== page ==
• • this preliminary step is to see if there possibly could be inequitable effects of the planned initiative – to see if HEIA is necessary • evidence is clear on incidence and impact of diabetes: • systemic overall differences in incidence of diabetes • emerging evidence of differences by immigration status and ethno-cultural background • likely also differences in being able to cope with and manage diabetes? • diabetes is sensitive to social conditions in which people live • are there local and community variations? • by gender, age, etc. • by local social and economic situation – rural/urban, rich/poor neighbourhoods? • does access to services vary by comfort/facility with English? • speaks to need for local data and community research © The Wellesley Institute www.wellesleyinstitute.com 27
    • • what is the current local demography of diabetes? • what areas/communities most affected/at risk? • isolated seniors, poor, recent immigrants, First Nations? • who would benefit most from program? • sub-populations with highest incidence or worst/most complex conditions → to identify areas/communities to concentrate program in • are there populations that might have difficulty getting access to the program – poor English, homeless, rural? • how to design outreach to make sure most vulnerable get in? • any barriers in referral process? © The Wellesley Institute www.wellesleyinstitute.com 28
    • Three step analysis of inequality: 1. gradient of health outcomes: 1. highlights need to identify • inequitable incidence of diabetes where need is greatest → • the more vulnerable tend to be adjust and concentrate sicker and face more program complications 2. given wider social and 2. highlights need to take wider economic inequalities, some inequalities into account: have greater resources and • e.g. can’t design program based resilience to cope with diabetes upon good nutrition where so than others many face food insecurity 3. there is inequitable access to 3. build ensuring equitable access preventative, primary and and quality into fundamental specialist care for those at risk mandate of program of or with diabetes © The Wellesley Institute www.wellesleyinstitute.com 29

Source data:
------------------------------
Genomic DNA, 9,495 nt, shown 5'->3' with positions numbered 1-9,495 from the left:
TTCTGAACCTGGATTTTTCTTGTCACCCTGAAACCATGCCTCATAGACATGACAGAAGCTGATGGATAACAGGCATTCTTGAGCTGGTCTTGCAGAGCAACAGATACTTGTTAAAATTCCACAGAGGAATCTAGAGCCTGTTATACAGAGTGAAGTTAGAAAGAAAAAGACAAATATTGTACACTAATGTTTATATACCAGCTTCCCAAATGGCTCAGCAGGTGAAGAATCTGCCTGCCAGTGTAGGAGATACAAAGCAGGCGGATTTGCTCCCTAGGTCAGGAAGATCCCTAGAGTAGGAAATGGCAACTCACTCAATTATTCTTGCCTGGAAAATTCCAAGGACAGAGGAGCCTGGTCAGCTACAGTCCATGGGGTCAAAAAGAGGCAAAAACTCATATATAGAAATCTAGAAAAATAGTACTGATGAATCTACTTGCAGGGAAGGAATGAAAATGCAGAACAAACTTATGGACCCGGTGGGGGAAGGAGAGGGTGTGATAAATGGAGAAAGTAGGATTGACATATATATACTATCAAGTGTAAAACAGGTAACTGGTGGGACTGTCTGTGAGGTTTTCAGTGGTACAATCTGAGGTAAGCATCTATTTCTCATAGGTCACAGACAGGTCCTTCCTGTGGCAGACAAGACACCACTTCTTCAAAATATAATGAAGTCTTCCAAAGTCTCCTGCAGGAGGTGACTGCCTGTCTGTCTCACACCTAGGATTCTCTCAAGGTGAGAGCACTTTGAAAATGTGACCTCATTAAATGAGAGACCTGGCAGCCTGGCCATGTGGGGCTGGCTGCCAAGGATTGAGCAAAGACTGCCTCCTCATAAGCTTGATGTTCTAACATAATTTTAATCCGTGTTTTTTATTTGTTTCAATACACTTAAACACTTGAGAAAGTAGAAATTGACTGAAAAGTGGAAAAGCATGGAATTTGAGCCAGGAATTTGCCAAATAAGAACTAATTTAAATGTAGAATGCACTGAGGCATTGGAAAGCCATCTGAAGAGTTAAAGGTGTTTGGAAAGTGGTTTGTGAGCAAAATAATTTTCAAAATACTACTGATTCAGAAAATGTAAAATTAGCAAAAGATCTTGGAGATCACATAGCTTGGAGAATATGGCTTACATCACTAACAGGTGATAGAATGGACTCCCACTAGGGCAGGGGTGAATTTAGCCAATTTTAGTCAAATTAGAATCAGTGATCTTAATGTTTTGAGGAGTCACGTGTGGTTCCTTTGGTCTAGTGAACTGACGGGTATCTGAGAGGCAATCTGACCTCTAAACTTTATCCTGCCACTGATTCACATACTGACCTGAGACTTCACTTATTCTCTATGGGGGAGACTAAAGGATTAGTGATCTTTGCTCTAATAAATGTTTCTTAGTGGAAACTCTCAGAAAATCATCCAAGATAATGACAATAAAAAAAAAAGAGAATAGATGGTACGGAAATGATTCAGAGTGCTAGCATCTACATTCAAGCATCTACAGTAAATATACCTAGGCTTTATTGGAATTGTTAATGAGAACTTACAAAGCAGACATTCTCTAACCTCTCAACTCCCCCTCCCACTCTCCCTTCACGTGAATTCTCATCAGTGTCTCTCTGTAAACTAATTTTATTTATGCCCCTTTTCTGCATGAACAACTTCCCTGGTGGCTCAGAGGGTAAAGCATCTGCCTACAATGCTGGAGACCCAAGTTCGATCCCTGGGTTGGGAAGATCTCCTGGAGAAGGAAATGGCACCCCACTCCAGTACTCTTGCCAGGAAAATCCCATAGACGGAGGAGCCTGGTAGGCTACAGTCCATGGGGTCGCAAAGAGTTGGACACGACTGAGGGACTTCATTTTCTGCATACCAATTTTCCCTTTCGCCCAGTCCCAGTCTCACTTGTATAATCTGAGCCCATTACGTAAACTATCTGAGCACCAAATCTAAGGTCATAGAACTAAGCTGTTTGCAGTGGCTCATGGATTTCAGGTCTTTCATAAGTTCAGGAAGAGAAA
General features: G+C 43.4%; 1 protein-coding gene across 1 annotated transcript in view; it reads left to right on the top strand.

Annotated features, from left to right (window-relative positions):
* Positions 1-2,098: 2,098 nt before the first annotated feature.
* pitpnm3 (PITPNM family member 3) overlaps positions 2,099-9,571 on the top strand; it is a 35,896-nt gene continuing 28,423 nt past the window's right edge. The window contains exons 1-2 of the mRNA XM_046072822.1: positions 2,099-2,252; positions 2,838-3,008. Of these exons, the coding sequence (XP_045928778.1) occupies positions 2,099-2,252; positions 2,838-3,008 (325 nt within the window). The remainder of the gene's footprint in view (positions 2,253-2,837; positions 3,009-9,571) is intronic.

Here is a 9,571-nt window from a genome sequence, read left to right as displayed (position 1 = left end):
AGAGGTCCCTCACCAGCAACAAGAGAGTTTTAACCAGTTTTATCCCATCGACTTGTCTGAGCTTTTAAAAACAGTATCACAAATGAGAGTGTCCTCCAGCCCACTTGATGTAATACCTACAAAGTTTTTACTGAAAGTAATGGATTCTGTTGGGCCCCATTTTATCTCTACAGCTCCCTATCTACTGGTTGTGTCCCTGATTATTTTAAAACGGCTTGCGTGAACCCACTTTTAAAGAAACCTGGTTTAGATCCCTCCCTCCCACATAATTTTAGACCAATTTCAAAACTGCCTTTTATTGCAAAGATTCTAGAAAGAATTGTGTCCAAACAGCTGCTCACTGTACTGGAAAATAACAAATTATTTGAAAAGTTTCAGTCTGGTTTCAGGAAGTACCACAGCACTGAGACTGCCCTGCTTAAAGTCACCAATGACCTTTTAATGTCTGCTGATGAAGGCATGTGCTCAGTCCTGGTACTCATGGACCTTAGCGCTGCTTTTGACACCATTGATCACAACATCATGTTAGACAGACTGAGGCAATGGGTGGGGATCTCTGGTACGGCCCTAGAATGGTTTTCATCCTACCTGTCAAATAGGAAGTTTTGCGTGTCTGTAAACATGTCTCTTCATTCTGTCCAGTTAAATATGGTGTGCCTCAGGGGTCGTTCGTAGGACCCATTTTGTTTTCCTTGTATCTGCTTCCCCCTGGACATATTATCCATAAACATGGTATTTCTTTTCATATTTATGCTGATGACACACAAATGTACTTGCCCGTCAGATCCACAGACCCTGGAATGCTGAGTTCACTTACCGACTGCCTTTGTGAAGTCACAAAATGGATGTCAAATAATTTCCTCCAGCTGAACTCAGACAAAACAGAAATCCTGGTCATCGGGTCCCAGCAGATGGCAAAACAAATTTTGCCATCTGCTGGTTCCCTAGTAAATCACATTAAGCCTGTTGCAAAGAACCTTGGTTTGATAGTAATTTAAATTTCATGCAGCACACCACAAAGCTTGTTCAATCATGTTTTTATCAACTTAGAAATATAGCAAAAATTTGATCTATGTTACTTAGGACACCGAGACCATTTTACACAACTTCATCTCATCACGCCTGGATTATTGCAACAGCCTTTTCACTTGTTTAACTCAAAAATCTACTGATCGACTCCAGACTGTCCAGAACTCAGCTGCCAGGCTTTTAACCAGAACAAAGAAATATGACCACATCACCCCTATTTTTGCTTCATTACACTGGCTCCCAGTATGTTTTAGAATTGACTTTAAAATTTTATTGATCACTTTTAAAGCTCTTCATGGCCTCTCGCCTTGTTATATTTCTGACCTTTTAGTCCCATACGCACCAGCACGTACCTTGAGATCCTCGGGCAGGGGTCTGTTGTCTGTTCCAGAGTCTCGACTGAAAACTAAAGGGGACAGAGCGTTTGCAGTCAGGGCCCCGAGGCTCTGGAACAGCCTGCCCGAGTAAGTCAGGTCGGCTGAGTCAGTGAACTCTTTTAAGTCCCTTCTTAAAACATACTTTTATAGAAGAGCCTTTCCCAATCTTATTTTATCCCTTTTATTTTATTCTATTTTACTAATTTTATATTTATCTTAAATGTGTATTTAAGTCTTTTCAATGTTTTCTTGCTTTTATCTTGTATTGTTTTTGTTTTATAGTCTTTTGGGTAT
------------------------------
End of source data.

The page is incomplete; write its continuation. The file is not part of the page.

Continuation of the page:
• • need to drill down to identify most vulnerable sub- populations? • recent immigrants with limited English • immigrant seniors, even if long settled, who prefer service in their culture • First Nations people or communities • poor and poorly housed • homeless • also to identify possible barriers • any fees or other costs involved? • computer and health literacy? • universal material and program may not work effectively in diverse society • can anticipate crucial positive impacts: • proactive management will delay/prevent complications and lessen impact • holistic comprehensive care will be especially important to those with most complex needs – often most vulnerable populations © The Wellesley Institute www.wellesleyinstitute.com 30
    • • need to always drill down to specific community or impact: • i.e. in diverse communities, ensure cultural competence/anti- oppression training and support • and drill down to specific barriers: • if language, then ensure material is translated and interpretation/care in different languages is available • for accessibility, don’t just go to homes, but to community centres and other locations where the particular group community gathers • adapt innovative/proven ideas – ‘peer health ambassadors’ to deliver health promotion • recognize that most complex cases will need more care and take more time → adjust case mix and management © The Wellesley Institute www.wellesleyinstitute.com 31
    • • collect comprehensive health data – and differentiate by social determinants of health from the outset • monitor how recommendations from HEIA were acted upon by management and stakeholders • have explicit equity targets: • reduce differentials in complications by neighbourhood or language group • monitor progress on reducing inequitable differentials • assess reach -- were those from most disadvantaged communities brought into program? • and retention – did most vulnerable stick with program? • invest a significant proportion of program in evaluation from the start • involve participants and local community in defining success and setting objectives to be evaluated © The Wellesley Institute www.wellesleyinstitute.com 32